Classical Music In the Climate crisis – what do we do next?
“It is the responsibility of all of us that share our planet, for the sake of those that will come after us, to try to heal it from the mess we have all made of it. I am open to learning and changing and want to make a difference.”
Nicholas Daniel OBE, Oboist and Conductor, 11th April 2021 for Music Declares Emergency
As part Turn Up The Volume, a week of Music Industry climate action, The classical music sector is joining with Music Declares Emergency to start a new campaign, bringing together leading voices from the industry – artists, orchestras, venues, composers and agents. We are aware there is so much in the classical world which is challenging in terms of the climate and ecological emergency – everything from international travel through to air-conditioning in venues to preserve high quality concert grand pianos. We want to have honest and open discussions about how to do better, how to work together and also how to create necessary pressure on policy makers to help guide us through this crisis. We have learnt to respond creatively through Covid and much of this learning can be carried forward – so as an industry we also want to talk about this as well as open up the debate with our audiences. We will be celebrating best practice and also pieces of music which directly tackle the issue. Most importantly, we are coming together to start conversations.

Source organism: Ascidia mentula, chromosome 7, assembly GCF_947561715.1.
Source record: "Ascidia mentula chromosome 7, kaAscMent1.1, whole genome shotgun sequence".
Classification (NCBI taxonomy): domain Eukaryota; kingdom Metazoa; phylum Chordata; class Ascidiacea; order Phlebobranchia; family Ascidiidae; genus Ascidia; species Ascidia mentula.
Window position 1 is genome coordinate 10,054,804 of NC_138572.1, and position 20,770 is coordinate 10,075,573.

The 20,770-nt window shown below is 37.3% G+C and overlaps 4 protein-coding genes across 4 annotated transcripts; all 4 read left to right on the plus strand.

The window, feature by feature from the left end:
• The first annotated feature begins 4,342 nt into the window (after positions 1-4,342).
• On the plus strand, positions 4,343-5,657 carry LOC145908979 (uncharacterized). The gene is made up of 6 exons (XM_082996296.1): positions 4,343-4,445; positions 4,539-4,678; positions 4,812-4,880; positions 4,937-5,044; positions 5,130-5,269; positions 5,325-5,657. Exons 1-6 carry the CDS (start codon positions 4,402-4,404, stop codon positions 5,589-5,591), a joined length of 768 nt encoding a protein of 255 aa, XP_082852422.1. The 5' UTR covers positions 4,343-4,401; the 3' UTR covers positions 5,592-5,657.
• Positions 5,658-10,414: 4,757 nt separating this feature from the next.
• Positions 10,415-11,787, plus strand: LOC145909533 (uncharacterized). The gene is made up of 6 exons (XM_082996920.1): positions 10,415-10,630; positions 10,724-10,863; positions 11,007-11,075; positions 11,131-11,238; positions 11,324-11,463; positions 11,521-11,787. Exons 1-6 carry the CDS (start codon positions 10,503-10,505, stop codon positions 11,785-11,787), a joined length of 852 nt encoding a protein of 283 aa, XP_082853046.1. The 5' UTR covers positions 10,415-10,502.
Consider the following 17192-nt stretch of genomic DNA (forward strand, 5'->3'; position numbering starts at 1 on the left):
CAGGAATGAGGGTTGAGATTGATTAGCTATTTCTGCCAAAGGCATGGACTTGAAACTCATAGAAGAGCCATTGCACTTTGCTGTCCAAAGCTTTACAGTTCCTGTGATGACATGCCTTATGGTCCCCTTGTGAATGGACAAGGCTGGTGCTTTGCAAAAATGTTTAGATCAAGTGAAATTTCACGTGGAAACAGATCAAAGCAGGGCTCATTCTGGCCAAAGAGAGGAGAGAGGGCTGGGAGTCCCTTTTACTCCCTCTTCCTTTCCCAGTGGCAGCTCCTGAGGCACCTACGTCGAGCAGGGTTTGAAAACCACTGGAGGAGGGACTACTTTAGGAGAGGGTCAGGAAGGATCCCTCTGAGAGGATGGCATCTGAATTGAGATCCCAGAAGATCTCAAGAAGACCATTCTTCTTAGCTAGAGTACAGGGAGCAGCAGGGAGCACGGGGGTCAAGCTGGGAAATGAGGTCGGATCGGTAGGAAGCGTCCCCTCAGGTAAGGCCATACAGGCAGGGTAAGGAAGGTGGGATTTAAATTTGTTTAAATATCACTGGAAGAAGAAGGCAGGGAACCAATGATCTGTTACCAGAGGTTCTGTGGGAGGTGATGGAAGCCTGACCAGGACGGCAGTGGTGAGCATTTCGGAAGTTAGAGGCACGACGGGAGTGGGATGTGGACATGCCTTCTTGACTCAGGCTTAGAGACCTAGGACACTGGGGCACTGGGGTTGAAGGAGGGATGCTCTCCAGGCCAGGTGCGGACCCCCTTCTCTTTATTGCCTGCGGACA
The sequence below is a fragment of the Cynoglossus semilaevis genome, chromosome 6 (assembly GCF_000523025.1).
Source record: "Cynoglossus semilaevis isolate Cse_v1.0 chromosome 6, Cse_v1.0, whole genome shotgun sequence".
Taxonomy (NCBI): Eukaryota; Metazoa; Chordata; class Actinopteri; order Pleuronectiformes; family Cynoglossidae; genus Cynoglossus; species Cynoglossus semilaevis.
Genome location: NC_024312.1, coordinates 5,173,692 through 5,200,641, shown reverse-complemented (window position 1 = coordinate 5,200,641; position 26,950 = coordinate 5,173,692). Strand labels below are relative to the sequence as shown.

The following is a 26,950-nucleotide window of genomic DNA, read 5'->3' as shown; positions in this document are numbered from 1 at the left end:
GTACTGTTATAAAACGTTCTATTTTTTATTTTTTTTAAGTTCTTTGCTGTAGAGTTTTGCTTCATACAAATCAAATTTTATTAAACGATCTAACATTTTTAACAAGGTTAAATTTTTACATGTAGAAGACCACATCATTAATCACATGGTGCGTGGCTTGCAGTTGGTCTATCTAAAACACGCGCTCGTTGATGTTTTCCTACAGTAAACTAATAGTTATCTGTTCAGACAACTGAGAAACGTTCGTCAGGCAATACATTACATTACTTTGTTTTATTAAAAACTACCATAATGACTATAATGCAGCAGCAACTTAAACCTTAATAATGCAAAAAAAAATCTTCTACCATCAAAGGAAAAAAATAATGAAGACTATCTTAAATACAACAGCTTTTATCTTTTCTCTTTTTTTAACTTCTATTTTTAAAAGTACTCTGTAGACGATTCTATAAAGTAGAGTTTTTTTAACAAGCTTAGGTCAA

Representatives from major classical UK institutions gather to discuss what the challenges are of the climate emergency to their organisation.
Panellists confirmed so far
Sarah Gee Artistic Director, Spitalfields Festival
Charisse Beaumont Chief Executive of Black Lives in Music (BLiM)
Gabriel Prokofiev Artistic Director, Nonclassical
Laonikos Psimikakis Chalkokondylis Creative Project Leader, Sound and Music
Laura Bowler Composer/ London Sinfonietta
Camilla King Cheltenham Music Festival Head of Programming
Sarah Nicolls, Musician and activist